• Do the background to make sure you’re addressing a real gap in the current literature. It pays to be a bit future thinking and aspirational; as a PhD student, one of the advantages you have is a multi-year timeframe where you can largely focus on one thing. Don't be afraid to think big and then narrow down your focus – doing so can help give you a larger sense of purpose; it can help you remember how the little thing you're working on in the moment factor into your larger vision.
  • Discretize and make independent the goals of your project. This can be tough to do, but it’s a highly effective strategy and can ensure some degree of impact among your final research products. If each goal builds on the other, it's easy for your entire project to hit a roadblock after you've already invested a lot of time into it, which amplifies the risk that your entire project could fail.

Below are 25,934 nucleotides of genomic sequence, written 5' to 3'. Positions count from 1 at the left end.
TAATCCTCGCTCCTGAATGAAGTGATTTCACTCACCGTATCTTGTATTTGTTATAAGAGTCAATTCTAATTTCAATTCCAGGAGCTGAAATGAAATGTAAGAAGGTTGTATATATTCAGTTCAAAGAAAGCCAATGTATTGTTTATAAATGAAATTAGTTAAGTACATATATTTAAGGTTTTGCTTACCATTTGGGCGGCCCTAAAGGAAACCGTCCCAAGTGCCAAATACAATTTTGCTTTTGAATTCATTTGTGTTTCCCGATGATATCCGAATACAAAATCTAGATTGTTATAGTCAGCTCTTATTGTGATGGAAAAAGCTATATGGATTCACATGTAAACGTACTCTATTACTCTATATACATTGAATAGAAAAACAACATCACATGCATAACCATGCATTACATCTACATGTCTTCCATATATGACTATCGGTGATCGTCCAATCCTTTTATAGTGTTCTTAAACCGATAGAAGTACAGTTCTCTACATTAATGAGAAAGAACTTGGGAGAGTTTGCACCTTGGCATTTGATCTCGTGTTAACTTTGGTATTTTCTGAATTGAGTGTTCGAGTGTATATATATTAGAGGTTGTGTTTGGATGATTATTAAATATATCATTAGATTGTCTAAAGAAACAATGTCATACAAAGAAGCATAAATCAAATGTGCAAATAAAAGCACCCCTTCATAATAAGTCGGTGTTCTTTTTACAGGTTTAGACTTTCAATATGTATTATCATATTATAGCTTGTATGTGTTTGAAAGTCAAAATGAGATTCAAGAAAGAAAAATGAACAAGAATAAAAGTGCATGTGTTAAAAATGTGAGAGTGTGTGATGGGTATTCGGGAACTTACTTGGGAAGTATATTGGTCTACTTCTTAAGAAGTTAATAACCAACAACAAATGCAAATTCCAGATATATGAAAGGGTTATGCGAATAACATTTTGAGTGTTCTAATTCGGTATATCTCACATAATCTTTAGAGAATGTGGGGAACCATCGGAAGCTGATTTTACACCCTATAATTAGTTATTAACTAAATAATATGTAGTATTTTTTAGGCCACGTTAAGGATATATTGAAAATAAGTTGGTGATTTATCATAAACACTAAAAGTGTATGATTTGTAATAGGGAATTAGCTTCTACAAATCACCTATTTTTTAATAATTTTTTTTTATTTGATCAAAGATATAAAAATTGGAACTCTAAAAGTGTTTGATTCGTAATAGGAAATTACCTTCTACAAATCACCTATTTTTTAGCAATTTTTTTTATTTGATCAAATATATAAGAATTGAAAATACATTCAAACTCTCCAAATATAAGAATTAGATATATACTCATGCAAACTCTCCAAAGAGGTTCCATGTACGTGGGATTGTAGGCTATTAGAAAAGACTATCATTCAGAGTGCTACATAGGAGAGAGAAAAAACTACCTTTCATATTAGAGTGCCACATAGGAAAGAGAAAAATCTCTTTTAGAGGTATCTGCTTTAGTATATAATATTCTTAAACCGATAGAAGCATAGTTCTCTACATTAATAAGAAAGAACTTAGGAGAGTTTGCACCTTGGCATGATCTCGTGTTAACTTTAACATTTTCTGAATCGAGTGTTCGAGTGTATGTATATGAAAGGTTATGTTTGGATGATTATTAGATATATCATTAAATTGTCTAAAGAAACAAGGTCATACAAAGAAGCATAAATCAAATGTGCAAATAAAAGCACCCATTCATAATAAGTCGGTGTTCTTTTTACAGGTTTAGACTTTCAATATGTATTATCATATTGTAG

• Be wary of situations and research designs that will precipitate bureaucratic delays. IRBs, data access committees, awaiting approval from distant stakeholders (timezone delays can add up!), and long duration data generation are examples of this. If at all possible, design your project to at least have a primary endpoint that won’t require more than one of these. Note that not all of these potential roadblocks are created equal. In my experience, the order of the above delays looks something like this: Long duration data generation > IRB > data access committees > distant stakeholders.
  • Document communications and decisions with your committee and administration in writing. For example, when seeking input on a larger project decision from your committee members via email, be sure to state (in a friendly way) when you need a response by and the default action that will occur if no response is received by that date. Send a friendly reminder 48 hours before the date if you haven't received a response. For big decisions and reviews, allow your committee 2 weeks of lead time.